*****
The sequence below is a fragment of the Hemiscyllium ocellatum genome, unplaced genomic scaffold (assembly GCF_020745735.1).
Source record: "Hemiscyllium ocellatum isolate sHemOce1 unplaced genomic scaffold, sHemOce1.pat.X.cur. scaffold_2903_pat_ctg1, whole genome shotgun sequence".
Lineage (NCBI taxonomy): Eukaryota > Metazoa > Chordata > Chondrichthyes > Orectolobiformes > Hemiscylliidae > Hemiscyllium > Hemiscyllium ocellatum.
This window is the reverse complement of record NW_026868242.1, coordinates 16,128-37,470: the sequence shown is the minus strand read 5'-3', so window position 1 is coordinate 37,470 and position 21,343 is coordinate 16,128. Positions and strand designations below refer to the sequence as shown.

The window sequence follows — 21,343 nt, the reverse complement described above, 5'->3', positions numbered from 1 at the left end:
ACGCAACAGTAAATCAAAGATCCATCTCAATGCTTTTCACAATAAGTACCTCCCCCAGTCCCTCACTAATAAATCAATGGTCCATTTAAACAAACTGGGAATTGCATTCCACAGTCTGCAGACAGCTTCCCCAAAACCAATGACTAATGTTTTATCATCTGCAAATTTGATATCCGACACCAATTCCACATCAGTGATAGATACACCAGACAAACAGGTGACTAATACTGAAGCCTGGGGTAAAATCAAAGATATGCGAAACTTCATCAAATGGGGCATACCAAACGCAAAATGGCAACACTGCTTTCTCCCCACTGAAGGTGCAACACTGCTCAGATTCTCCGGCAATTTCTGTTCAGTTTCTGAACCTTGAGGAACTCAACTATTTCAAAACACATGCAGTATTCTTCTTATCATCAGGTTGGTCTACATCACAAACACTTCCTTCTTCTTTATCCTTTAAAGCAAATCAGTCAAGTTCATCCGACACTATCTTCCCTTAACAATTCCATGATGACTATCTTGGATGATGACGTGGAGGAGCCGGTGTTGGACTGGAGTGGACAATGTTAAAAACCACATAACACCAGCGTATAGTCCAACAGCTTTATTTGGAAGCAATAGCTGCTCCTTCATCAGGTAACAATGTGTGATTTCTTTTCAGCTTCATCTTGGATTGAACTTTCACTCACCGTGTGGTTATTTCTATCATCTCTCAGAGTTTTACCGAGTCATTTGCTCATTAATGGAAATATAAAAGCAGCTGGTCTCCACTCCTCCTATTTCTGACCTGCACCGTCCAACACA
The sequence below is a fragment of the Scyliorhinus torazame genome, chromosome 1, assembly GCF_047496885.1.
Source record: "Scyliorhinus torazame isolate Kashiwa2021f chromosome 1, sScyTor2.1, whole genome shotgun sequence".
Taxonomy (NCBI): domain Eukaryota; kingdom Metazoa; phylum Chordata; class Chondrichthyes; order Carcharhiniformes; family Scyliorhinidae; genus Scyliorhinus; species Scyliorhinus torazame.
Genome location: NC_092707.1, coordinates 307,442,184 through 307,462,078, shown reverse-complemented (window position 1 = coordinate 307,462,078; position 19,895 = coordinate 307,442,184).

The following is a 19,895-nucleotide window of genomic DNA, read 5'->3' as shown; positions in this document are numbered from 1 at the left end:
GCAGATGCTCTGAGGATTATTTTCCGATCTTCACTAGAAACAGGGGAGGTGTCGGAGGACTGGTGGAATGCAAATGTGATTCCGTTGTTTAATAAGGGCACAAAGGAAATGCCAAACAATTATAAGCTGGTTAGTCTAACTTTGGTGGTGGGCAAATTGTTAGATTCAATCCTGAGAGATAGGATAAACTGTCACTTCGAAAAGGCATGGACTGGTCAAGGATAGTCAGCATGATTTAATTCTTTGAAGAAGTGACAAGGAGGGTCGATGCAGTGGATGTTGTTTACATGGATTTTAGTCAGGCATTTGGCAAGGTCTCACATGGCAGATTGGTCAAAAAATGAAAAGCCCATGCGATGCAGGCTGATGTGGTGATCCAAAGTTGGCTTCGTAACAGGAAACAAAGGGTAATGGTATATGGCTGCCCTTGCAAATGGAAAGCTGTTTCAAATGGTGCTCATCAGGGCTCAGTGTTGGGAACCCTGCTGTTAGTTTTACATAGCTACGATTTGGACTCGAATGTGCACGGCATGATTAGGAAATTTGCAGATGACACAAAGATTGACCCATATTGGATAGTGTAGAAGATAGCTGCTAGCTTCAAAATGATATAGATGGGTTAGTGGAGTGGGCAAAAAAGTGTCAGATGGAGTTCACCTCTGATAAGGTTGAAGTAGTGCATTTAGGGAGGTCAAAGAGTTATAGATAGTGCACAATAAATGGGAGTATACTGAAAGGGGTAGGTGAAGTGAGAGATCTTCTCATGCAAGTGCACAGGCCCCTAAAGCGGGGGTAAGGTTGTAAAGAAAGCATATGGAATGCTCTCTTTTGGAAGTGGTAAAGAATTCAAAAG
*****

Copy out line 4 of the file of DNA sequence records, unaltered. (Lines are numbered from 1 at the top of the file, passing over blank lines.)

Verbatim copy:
This window is the reverse complement of record NW_026868242.1, coordinates 16,128-37,470: the sequence shown is the minus strand read 5'-3', so window position 1 is coordinate 37,470 and position 21,343 is coordinate 16,128. Positions and strand designations below refer to the sequence as shown.